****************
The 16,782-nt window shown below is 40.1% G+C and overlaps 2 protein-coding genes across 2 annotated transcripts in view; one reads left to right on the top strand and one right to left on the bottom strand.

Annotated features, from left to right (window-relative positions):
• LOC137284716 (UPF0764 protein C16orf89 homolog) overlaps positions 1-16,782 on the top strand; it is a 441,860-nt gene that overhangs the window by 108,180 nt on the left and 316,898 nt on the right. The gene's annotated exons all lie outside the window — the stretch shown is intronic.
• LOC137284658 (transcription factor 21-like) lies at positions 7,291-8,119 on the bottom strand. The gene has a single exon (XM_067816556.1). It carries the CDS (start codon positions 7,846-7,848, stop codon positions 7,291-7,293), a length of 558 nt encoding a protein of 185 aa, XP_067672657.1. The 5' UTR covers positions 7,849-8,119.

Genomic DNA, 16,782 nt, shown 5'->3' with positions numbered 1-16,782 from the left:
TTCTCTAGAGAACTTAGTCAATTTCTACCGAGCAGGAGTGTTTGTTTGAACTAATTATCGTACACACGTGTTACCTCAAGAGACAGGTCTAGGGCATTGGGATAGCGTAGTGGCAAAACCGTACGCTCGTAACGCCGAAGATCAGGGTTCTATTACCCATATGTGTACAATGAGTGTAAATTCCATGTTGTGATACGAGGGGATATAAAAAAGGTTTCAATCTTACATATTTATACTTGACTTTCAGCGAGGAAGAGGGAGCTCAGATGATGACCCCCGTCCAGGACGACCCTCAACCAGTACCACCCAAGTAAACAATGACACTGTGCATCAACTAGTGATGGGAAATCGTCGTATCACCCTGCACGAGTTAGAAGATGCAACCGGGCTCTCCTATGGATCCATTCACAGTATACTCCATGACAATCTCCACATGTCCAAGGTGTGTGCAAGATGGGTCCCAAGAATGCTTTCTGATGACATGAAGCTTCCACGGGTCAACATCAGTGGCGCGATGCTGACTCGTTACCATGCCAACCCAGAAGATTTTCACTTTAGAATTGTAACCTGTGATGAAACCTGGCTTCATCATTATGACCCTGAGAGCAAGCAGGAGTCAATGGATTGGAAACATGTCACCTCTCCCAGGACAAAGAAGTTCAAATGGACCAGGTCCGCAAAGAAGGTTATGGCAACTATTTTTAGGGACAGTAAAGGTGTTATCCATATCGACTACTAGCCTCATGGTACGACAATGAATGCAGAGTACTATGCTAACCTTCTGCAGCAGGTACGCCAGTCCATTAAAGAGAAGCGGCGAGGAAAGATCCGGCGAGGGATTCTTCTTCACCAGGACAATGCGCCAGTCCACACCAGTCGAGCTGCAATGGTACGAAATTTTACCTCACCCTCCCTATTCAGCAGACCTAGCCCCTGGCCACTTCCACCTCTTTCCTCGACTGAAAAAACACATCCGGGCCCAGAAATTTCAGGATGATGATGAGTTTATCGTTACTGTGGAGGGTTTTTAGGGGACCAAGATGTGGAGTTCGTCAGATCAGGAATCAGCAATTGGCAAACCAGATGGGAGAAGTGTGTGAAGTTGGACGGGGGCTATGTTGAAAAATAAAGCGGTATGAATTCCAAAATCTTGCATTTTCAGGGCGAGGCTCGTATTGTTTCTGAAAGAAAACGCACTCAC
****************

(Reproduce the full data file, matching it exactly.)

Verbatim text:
The 16,782-nt window shown below is 40.1% G+C and overlaps 2 protein-coding genes across 2 annotated transcripts in view; one reads left to right on the top strand and one right to left on the bottom strand.

Annotated features, from left to right (window-relative positions):
• LOC137284716 (UPF0764 protein C16orf89 homolog) overlaps positions 1-16,782 on the top strand; it is a 441,860-nt gene that overhangs the window by 108,180 nt on the left and 316,898 nt on the right. The gene's annotated exons all lie outside the window — the stretch shown is intronic.
• LOC137284658 (transcription factor 21-like) lies at positions 7,291-8,119 on the bottom strand. The gene has a single exon (XM_067816556.1). It carries the CDS (start codon positions 7,846-7,848, stop codon positions 7,291-7,293), a length of 558 nt encoding a protein of 185 aa, XP_067672657.1. The 5' UTR covers positions 7,849-8,119.

Genomic DNA, 16,782 nt, shown 5'->3' with positions numbered 1-16,782 from the left:
TTCTCTAGAGAACTTAGTCAATTTCTACCGAGCAGGAGTGTTTGTTTGAACTAATTATCGTACACACGTGTTACCTCAAGAGACAGGTCTAGGGCATTGGGATAGCGTAGTGGCAAAACCGTACGCTCGTAACGCCGAAGATCAGGGTTCTATTACCCATATGTGTACAATGAGTGTAAATTCCATGTTGTGATACGAGGGGATATAAAAAAGGTTTCAATCTTACATATTTATACTTGACTTTCAGCGAGGAAGAGGGAGCTCAGATGATGACCCCCGTCCAGGACGACCCTCAACCAGTACCACCCAAGTAAACAATGACACTGTGCATCAACTAGTGATGGGAAATCGTCGTATCACCCTGCACGAGTTAGAAGATGCAACCGGGCTCTCCTATGGATCCATTCACAGTATACTCCATGACAATCTCCACATGTCCAAGGTGTGTGCAAGATGGGTCCCAAGAATGCTTTCTGATGACATGAAGCTTCCACGGGTCAACATCAGTGGCGCGATGCTGACTCGTTACCATGCCAACCCAGAAGATTTTCACTTTAGAATTGTAACCTGTGATGAAACCTGGCTTCATCATTATGACCCTGAGAGCAAGCAGGAGTCAATGGATTGGAAACATGTCACCTCTCCCAGGACAAAGAAGTTCAAATGGACCAGGTCCGCAAAGAAGGTTATGGCAACTATTTTTAGGGACAGTAAAGGTGTTATCCATATCGACTACTAGCCTCATGGTACGACAATGAATGCAGAGTACTATGCTAACCTTCTGCAGCAGGTACGCCAGTCCATTAAAGAGAAGCGGCGAGGAAAGATCCGGCGAGGGATTCTTCTTCACCAGGACAATGCGCCAGTCCACACCAGTCGAGCTGCAATGGTACGAAATTTTACCTCACCCTCCCTATTCAGCAGACCTAGCCCCTGGCCACTTCCACCTCTTTCCTCGACTGAAAAAACACATCCGGGCCCAGAAATTTCAGGATGATGATGAGTTTATCGTTACTGTGGAGGGTTTTTAGGGGACCAAGATGTGGAGTTCGTCAGATCAGGAATCAGCAATTGGCAAACCAGATGGGAGAAGTGTGTGAAGTTGGACGGGGGCTATGTTGAAAAATAAAGCGGTATGAATTCCAAAATCTTGCATTTTCAGGGCGAGGCTCGTATTGTTTCTGAAAGAAAACGCACTCAC